Ask me about these stories.  These are the ones I want to tell you.

Because those are the stories that are clinging to my heart – like extra patches I sewed on with a sharp needle and thread.  They became a part of me, and they’ll never leave.  And I’m still bleeding from every place the thread went in.

I wouldn’t trade any of it for the world.

south african flowerI just have no idea how to honor the stories these lovely and wonderful people shared with me.  I have no idea how to wrap my head around death and laughter and pain and bright blue waves lapping at the base of a mountain and crying my eyes out and peace all in the same day.  How do you reconcile beauty and pain all together, almost all at once?

I still live in that moment every day. I feel more grounded and more real having been in those moments.  They fill my life with a deeper center, a deeper love for the people I’m surrounded by.

And I feel so inadequate in the meantime.  

When I write about my time there, I don’t mean to be vague.  I really don’t. You’re welcome to ask me anything you’d like.  I just don’t have the proper words yet to put it all out there into the great wide world.

 

But one day I will… 

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The Orange Room

orange room

Another BabySafe blog. I’ve started and restarted this entry probably ten times over the last week, and before I even get started, I know my words will never ever be enough.  Every time I close my eyes, I’m back there.  And I only wish my prayers were stronger… 

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My name is Lynn, and in this moment, that’s all I can really remember.  It’s as though every piece of me has been stripped away in this second, and for the first time, I come face to face with the truth – there are no words I can offer.  No perfectly turned phrase that will dull the ache of this moment.

I am new here.  A stranger oddly welcome in the midst of a family grieving.  I can feel it in the air when I walk in, a metallic tang that creaks with anger and grief and the bitterness of Why now?  These are the emotions the world spends their entire life screaming to avoid.  And right now, it feels as though the rest of the world has screamed away from us – recoiling in fear that if they dare look us in the face, that somehow our sorrow will morph into their own, our sadness will infect them and taint them with the taste they’ve longed to forget.

Death has visited here.  

And I – the stranger from so far – am welcomed in to witness the day.

I want nothing more than to turn the day inside out.  My heart on my sleeve, a family newly stitched in.  I will remember today for the rest of my life. Their names will find their ways into my prayers.  My heart is still bleeding for them.  And for a moment, I long to take their grief as my own, holding it for them for a moment.  Two. Ten.  The respite they’re searching for will not come today.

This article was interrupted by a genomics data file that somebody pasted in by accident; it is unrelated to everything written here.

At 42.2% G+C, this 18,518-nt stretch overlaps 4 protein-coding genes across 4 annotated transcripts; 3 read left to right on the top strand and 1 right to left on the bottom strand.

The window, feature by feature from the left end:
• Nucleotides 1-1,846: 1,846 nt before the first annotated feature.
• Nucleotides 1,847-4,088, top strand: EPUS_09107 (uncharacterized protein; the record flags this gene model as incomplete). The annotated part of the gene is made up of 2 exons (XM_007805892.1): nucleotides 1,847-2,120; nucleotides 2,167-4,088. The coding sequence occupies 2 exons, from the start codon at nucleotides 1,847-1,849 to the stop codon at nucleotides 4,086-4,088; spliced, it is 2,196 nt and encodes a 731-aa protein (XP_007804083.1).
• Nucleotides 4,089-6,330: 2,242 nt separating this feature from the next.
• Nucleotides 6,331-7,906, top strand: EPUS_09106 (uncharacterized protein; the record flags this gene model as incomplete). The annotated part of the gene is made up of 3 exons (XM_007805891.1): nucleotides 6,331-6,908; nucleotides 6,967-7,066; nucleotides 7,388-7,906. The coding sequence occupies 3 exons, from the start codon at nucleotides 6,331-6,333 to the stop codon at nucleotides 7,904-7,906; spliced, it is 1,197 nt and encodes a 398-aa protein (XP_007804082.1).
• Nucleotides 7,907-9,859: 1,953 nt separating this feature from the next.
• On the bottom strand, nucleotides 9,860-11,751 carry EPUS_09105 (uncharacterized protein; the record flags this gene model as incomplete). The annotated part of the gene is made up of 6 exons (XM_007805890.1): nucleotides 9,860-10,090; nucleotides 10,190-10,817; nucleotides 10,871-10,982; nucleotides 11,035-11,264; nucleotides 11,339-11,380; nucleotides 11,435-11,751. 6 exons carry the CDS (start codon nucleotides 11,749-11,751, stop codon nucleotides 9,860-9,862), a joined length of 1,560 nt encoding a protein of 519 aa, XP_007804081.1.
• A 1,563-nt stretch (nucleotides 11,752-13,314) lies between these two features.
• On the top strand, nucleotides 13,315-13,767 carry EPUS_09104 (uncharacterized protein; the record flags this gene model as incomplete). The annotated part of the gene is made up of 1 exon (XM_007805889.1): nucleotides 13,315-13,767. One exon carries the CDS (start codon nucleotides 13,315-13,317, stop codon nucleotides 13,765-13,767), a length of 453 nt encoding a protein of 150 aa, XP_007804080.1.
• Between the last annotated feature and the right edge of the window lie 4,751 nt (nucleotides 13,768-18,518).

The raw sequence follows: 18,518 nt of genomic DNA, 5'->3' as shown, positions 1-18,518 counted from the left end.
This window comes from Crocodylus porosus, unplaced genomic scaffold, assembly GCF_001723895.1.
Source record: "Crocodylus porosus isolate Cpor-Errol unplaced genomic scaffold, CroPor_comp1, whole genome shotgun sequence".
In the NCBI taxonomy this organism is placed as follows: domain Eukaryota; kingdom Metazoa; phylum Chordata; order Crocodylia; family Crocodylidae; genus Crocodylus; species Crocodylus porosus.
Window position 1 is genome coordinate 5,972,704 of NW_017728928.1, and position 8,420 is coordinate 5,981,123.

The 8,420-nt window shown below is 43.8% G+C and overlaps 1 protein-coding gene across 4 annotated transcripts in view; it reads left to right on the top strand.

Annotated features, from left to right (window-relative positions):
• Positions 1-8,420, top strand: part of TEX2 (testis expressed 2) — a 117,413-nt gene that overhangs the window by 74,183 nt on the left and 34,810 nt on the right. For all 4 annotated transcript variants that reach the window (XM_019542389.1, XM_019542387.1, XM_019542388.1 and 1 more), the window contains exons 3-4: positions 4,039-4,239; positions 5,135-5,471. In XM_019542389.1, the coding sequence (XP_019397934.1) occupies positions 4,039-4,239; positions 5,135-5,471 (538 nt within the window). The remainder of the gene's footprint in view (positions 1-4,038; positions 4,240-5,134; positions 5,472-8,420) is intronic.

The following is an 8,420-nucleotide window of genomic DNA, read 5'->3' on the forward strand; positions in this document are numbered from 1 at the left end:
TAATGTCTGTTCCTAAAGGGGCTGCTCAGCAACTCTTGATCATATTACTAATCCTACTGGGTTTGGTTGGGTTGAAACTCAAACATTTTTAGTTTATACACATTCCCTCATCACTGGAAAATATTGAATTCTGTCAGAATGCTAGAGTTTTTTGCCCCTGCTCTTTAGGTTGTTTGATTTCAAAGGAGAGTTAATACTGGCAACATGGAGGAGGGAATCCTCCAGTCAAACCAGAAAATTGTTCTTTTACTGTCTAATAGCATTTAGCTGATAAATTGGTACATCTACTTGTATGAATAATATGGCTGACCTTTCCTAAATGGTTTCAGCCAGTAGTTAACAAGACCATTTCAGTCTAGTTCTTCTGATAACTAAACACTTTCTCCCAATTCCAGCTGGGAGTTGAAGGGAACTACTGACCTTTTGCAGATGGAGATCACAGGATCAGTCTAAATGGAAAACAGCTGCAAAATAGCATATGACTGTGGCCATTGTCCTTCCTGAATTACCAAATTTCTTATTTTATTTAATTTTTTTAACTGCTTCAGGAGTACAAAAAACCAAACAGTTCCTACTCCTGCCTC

If only I was strong enough to bring it to them.

In the meantime, I will hold them.  I will stare straight into their eyes, a stranger welcomed in.  I will witness their soul-rending pain, acknowledge it, bear them up in it.  I will not look away. Nothing I give will be enough.  But maybe – somewhere – it’s important to know they are not alone.

Today, this family survived.

And in the quiet, a song plays.  Freedom reigns in this place… 

Today is not for always.  

Today will mark them, define this part of their lives.  They will remember the weight of the wispy clouds above.  The sound of the bird.  The chilled air that deadens so much. But now is not forever.

And in this bright orange room – I begin to understand.  We are all here together.  A tiny hand slips into mine.  And I breathe in.

Not all is lost today.  Some, but not all.

I only wish I had more to give.

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Finding the Words – Cape Town

finding the words

Imagine sitting at a tiny little cafe, looking out and seeing this view.

A field of warm green grass, hedged in by a field of lavender, with the Atlantic Ocean lapping at the base of the mountain half a mile away.  The sprinklers were going, throwing rainbow mist across the patio, and wild peacocks wandered between the tables, hoping to eat a discarded croissant or cookie.  Sitting there and drinking my coffee, for the first time in my life, I really had the thought – This must be what heaven looks like. 

I just don’t have the words.  

I had this grand idea that I was going to go to Cape Town, then come back with these amazing stories to tell.  And I did.  And I do.

But I just don’t have the words yet.  All my stories are still wrapped up in these swirling ideas that haven’t quite coalesced into actual sentences that move from one to the next.  I know what this moment or that moment felt like, but I don’t even know where to begin with actually sharing those thoughts and experiences with other people.

It. Was. Amazing. 

We can at least start there. Every day was full of brand new “Oh my gosh, I’ve never done this before!” moments, just one right after the other like this endless string of melodies that I’ve recorded but can’t sing back to anyone just yet.